John Sayles is so fabulous at capturing the history of a people and making its politics tangible. His most recent work, the epic A Moment in the Sun, pulled me in completely with its focus on the dawn of the 20th century. In this earlier work, Union Dues, Sayles captures so much of the time-specific visuals he rendered in A Moment…, but moves it nearly seventy years later, to the radical 1960s.
Union Dues tackles labor and revolution. As someone who is deeply interested in the 1960s group known as the Weathermen, I enjoyed this book's nods to the group. Though Sayles used the fictitious Third Way, a group that aims to be less radical than other revolutionary groups (e.g. The Weathermen), he captures the inner workings and sentiments in a way that is convincing. Between the dialogue and the action, Sayles forms a story that is quite believable and breathes naturally.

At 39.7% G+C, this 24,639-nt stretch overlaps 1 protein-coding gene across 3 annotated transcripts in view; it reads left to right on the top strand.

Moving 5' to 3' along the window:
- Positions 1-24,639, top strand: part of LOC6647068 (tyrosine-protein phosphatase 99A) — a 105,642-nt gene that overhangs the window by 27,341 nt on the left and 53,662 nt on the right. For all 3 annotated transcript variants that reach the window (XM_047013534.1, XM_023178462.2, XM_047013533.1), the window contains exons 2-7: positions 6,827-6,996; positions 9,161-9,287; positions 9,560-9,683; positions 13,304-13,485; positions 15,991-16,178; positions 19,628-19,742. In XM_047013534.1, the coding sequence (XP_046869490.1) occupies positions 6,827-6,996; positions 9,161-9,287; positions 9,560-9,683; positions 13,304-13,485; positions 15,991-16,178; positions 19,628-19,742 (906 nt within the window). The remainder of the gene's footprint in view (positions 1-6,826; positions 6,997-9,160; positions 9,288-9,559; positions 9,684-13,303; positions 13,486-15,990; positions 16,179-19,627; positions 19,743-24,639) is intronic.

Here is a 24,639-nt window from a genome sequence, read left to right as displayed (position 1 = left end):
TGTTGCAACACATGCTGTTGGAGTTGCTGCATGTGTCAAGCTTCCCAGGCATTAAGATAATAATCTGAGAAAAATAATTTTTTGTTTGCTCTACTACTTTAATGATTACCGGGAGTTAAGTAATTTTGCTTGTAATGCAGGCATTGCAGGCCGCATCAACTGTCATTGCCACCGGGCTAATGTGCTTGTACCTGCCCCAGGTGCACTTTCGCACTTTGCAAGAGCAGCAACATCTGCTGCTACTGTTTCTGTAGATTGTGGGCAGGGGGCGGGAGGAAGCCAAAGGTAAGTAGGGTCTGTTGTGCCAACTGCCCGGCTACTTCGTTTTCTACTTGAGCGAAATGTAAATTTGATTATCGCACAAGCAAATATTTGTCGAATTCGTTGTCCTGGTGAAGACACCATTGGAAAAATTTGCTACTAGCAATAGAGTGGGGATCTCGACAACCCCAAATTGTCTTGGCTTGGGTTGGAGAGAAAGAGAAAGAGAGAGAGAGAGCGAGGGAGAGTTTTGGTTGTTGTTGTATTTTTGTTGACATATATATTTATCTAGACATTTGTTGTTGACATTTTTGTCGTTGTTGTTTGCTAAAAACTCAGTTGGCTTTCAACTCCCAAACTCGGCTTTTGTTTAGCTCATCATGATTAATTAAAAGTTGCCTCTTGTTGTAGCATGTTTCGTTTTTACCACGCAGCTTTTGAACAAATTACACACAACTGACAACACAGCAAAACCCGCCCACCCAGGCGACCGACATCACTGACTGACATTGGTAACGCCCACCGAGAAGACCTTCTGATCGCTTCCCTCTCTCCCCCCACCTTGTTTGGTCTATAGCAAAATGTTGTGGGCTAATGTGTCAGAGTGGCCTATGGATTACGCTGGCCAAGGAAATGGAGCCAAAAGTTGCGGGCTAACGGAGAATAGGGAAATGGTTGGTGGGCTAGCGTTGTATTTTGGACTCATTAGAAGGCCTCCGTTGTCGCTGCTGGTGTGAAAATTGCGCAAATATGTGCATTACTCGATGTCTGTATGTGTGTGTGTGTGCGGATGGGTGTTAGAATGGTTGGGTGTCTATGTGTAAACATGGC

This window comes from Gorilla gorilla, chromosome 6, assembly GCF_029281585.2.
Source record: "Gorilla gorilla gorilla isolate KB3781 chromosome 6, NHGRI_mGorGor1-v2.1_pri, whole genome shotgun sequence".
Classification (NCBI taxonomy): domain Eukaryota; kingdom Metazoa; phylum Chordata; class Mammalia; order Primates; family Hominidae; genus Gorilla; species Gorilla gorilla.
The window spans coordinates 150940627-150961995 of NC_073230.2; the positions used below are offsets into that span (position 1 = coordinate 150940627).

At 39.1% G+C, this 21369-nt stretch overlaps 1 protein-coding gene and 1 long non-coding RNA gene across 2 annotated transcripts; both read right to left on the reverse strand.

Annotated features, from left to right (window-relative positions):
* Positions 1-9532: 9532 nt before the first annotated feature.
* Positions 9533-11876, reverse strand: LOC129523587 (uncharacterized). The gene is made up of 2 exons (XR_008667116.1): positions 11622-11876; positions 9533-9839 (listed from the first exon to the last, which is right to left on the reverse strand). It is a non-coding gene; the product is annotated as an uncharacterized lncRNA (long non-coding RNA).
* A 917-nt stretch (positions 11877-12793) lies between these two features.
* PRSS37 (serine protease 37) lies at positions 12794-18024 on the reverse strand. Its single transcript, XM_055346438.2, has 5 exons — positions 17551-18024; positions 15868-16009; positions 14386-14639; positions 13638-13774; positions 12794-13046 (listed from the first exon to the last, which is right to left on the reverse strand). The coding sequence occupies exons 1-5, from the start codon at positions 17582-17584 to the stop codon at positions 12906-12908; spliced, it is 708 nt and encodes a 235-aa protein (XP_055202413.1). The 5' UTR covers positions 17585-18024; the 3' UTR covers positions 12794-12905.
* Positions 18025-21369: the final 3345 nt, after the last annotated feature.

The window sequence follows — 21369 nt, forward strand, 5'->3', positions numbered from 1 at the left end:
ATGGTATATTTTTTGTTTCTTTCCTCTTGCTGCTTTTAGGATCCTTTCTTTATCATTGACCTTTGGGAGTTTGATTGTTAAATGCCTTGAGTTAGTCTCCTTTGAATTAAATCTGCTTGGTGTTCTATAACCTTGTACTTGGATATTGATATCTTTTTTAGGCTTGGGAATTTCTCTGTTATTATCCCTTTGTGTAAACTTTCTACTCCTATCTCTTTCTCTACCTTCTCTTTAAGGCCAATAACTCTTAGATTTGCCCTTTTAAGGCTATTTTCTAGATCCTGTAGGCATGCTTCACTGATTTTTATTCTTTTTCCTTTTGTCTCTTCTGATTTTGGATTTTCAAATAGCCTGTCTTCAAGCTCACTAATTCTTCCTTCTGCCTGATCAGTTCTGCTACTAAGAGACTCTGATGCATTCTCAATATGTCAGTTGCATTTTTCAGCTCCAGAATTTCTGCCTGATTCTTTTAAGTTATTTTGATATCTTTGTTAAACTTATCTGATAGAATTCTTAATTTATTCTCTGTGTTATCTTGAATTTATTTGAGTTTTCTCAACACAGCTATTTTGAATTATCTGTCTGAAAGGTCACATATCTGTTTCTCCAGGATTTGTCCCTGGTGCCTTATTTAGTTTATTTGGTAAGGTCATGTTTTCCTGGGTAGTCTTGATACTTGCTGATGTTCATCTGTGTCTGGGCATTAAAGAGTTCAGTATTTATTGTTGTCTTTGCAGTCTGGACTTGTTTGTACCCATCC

Wrestling with politics, class, and generational issues, Union Dues asks some tough questions. It lacks the scope, the sheer brilliance of A Moment in the Sun, and perhaps some of its organic growth, but it is an excellent story on its own, particularly for those interested in the era.